In an astonishing speech to Party activists, Gordon Brown, the Stalinist bureaucrat widely expected to replace Dear Leader Blair, today denounced what he called 'the cult of the individual' which had grown up within the Party and called for 'a new leadership' with 'new ideas' for a 'new time'. We have been fortunate enough to have seen the full transcript of this explosive speech, and now are proud to publish it for the first time on our blog: 'The cult of the individual' by Gordon Brown, delivered to the 200th Congress of the Labour Party of Great Britain, London, May 11 2007.
Comrades! In the meetings of the central committee of the Labour Party of Great Britain, quite a lot has been said about the cult of the individual and about its harmful consequences. After Blair's departure, the committee began to implement a policy of explaining concisely and consistently that it is impermissible and foreign to the spirit of Democratic Socialism to elevate one person, to transform him into a superman possessing supernatural characteristics, akin to those of a god. Such a man supposedly knows everything, sees everything, thinks for everyone, can do anything, is infallible in his behaviour.
Such a belief about a man, and specifically about Blair, was cultivated among us for many years. The objective of the present report is not a thorough evaluation of Blair's life and activity. Concerning Blair's merits, an entirely sufficient number of books, pamphlets and studies had already been written in his lifetime. Blair's role in the preparation and execution of the 'Blair Revolution' (as it was called), in the construction of the millennium dome, and in the fight for the construction of socialism in our country, is universally known. Everyone knows it well.
At present, we are concerned with a question which has immense importance for the party now and for the future - with how the cult of the person of Blair has been gradually growing, the cult which became at a certain specific stage the source of a whole series of exceedingly serious and grave perversions of party principles, of party democracy, of international legality regarding issues of war and peace.
[Commotion in the hall]
Because not all as yet realise fully the practical consequences resulting from the cult of the individual, the great harm caused by violation of the principle of collective party direction and by the accumulation of immense and limitless power in the hands of one person, the central committee considers it absolutely necessary to make material pertaining to this matter available to the 200th congress of the Labour Party of Great Britain.
We have to consider seriously and analyse correctly this matter in order that we may preclude any possibility of a repetition in any form whatever of what took place during the life of Blair, who absolutely did not tolerate collegiality in leadership and in work, and who practiced brutal violence, not only toward everything which opposed him, but also toward that which seemed, to his capricious and despotic character, contrary to his concepts.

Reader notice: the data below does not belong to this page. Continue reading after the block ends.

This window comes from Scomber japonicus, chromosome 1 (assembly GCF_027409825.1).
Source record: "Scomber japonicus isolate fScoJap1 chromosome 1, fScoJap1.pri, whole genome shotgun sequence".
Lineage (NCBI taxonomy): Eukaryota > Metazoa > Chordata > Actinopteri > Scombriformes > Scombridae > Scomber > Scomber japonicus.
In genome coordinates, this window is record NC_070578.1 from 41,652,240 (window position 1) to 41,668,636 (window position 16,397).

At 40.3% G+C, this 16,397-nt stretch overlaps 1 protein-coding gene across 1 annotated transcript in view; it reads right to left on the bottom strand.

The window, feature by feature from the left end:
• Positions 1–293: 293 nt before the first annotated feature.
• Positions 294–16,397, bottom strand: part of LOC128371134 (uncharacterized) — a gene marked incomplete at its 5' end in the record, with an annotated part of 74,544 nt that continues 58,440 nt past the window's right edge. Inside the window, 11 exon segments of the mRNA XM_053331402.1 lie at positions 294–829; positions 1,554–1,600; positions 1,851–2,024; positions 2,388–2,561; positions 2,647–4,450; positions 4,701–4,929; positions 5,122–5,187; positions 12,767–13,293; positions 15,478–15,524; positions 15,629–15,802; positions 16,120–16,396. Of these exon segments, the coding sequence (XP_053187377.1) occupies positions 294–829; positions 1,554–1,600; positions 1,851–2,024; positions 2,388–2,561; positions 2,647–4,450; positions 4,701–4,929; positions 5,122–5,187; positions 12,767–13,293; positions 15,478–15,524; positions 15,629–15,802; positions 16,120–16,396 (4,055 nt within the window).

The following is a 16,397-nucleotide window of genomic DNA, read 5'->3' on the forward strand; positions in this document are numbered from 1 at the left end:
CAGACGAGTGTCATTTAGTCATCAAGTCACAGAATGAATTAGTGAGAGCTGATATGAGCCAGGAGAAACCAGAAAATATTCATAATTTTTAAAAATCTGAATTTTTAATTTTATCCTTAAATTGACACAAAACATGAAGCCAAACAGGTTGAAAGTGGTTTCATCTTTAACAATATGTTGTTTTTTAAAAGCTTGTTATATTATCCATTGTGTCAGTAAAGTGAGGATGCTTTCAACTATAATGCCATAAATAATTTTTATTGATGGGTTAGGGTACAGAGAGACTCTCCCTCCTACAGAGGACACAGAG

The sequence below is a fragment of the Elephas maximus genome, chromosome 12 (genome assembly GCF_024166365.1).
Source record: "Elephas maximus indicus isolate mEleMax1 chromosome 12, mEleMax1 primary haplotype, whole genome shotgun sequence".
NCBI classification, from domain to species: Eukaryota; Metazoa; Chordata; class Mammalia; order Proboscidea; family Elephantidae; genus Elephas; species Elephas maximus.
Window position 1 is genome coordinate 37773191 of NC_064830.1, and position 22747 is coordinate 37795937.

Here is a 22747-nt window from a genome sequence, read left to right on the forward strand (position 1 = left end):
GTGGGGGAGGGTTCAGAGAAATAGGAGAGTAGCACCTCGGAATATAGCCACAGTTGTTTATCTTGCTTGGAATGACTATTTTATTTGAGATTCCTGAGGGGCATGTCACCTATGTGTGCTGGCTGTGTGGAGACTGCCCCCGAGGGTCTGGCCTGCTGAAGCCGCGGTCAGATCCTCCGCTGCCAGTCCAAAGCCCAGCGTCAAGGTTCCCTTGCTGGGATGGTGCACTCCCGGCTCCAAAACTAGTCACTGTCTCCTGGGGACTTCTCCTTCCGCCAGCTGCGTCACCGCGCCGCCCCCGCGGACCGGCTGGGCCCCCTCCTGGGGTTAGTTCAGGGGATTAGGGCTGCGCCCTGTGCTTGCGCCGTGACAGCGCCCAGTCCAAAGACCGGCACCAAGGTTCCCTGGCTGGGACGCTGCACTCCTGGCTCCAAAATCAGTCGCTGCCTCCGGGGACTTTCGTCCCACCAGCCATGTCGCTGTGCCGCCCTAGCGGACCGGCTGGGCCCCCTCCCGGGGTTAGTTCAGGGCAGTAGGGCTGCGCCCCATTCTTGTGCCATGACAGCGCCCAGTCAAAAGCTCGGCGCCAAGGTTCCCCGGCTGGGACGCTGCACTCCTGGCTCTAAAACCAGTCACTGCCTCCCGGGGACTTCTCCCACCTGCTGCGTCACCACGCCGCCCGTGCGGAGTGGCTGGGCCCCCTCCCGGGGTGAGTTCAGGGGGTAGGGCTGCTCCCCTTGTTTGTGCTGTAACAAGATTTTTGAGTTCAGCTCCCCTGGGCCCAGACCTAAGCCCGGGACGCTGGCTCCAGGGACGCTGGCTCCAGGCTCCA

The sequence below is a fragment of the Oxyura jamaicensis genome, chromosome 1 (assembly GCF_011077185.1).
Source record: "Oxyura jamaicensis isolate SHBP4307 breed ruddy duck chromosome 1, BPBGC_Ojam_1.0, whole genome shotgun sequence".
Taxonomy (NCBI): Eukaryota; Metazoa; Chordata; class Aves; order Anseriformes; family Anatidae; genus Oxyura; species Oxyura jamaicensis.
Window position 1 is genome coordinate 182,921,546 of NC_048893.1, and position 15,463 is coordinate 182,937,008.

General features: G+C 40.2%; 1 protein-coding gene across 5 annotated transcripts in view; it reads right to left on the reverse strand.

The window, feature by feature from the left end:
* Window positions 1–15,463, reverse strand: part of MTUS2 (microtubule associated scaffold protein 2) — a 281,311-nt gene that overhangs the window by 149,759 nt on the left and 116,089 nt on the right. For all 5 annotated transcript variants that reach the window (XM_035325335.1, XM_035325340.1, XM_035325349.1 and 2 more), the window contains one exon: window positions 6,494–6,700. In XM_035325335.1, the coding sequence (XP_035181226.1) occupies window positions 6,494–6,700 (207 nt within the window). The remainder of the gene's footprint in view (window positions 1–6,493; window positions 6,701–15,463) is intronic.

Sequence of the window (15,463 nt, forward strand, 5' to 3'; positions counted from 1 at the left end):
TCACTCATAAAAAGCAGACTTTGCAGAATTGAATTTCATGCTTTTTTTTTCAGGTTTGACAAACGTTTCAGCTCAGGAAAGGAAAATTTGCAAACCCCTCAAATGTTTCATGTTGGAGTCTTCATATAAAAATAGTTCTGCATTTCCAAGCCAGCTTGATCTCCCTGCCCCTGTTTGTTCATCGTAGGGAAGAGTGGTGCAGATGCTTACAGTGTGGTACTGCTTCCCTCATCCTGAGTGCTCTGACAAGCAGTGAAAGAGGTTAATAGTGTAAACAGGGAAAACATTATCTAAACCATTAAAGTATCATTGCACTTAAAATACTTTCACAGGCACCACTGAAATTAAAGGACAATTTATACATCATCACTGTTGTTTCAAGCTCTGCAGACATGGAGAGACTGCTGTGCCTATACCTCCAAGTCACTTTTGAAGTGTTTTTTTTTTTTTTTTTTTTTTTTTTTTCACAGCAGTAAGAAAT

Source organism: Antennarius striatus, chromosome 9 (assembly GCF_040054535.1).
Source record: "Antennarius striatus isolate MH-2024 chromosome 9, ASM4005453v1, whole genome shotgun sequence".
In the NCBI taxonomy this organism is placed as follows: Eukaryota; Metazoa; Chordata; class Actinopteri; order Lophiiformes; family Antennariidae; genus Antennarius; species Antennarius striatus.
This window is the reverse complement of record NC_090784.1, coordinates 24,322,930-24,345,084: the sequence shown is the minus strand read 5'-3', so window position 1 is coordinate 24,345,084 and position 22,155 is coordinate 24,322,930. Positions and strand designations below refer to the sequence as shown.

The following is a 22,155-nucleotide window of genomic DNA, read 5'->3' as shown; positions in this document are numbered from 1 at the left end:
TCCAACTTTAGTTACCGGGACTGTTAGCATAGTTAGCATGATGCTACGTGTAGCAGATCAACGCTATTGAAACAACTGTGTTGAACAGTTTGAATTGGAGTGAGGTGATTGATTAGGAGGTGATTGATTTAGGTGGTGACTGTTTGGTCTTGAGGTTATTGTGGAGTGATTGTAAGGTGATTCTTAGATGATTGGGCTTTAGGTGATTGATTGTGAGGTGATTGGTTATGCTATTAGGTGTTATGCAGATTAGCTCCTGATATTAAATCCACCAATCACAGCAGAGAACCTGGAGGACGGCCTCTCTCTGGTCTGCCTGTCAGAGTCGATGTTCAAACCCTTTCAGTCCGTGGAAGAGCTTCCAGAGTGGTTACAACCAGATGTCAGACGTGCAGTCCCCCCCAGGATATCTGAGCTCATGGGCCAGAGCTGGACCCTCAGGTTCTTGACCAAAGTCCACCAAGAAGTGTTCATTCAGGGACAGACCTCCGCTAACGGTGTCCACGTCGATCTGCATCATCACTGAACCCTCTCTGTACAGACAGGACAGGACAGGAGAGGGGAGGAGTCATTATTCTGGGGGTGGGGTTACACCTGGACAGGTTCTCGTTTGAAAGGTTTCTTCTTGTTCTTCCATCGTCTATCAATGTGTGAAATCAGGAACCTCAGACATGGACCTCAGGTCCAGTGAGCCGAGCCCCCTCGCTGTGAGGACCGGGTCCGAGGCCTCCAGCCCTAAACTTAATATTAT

Blair acted not through persuasion, explanation and patient cooperation with people, but by imposing his concepts and demanding absolute submission to his opinion. Whoever opposed these concepts or tried to prove his [own] viewpoint and the correctness of his [own] position was doomed to removal from the leadership collective and to subsequent moral and physical annihilation. This was especially true during the period following the 170th party congress, when many prominent party leaders and rank-and-file party workers, honest and dedicated to the cause of communism, fell victim to Blair's despotism. Remember Robin Cook, Mo Mowlem, Donald Dewar? All potential leadership rivals who at one time or another expressed doubt towards Blair. We all know what happened to them.
We must affirm that the party fought a serious fight against the Trotskyites, trade unionists and bourgeois nationalists, and that it disarmed ideologically all the enemies of Democratic Socialism. This ideological fight was carried on successfully, as a result of which the party became strengthened and tempered. Here Blair played a positive role, driving wreckers like George Galloway out into the wilderness, but not at that time actually murdering such 'enemies of the Party'.
But it was in particular when it came to spreading the revolution internationally, Blair abandoned the method of ideological struggle for that of administrative violence, mass repressions and terror, in Serbia, Sierra Leone, Afghanistan and, last but not least, Iraq. He acted on an increasingly larger scale and more stubbornly through punitive organs, at the same time often violating all existing norms of morality and of British and international laws.
Arbitrary behaviour by one person encouraged and permitted arbitrariness in others. Mass arrests and deportations of many thousands of people, execution without trial and without normal investigation created conditions of insecurity, fear and even desperation. And all this in the guise of fighting against 'terrorists'!
This, of course, did not contribute toward unity of the party ranks and of all strata of working people, but, on the contrary, brought about annihilation and the expulsion from the party of workers who were loyal but inconvenient to Blair.
Our party fought for the implementation of plans for the construction of socialism. This was an ideological fight. Had Socialist principles been observed during the course of this fight, had the party's devotion to principles been skillfully combined with a keen and solicitous concern for people, had they not been repelled and wasted but rather drawn to our side, we certainly would not have had such a brutal violation of revolutionary legality and many thousands of people would not have fallen victim to the method of terror. Extraordinary methods would then have been resorted to only against those people who had in fact committed criminal acts against the British system.